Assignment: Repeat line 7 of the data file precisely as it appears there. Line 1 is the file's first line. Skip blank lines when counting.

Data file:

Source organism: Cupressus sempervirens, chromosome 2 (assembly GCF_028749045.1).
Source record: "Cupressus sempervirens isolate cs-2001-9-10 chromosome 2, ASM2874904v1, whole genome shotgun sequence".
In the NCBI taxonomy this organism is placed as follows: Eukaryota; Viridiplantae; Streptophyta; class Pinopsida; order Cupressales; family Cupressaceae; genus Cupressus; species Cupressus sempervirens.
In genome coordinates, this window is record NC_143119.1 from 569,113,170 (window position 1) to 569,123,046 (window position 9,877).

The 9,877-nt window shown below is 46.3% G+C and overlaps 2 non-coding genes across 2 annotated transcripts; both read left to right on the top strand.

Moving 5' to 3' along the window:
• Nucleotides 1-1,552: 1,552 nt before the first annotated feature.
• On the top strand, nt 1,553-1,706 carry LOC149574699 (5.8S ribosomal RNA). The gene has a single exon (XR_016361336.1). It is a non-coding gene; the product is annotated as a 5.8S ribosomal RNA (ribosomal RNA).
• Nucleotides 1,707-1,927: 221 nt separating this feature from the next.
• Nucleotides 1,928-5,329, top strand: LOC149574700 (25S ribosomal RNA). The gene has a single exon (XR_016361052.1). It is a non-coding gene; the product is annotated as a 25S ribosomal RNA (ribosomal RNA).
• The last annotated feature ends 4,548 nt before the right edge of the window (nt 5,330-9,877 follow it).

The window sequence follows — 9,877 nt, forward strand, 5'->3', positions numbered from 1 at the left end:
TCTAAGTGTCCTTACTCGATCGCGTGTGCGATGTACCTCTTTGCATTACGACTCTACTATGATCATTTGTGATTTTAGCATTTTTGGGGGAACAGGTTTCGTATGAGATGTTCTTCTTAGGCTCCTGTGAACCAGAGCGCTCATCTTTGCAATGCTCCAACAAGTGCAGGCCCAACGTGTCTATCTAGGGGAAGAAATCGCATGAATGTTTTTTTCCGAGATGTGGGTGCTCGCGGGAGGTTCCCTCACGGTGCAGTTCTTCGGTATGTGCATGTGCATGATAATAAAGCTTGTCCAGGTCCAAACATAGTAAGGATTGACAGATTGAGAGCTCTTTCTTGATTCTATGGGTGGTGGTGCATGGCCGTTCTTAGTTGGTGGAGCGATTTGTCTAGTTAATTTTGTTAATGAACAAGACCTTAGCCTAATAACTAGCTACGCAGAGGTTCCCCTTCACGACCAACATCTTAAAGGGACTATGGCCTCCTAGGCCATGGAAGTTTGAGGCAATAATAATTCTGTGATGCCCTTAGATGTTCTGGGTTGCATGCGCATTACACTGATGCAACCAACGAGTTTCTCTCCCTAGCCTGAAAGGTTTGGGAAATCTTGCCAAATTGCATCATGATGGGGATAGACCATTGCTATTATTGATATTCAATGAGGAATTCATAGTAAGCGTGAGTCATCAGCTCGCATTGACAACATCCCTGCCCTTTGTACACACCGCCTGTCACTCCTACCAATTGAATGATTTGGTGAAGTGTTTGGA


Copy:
• Nucleotides 1-1,552: 1,552 nt before the first annotated feature.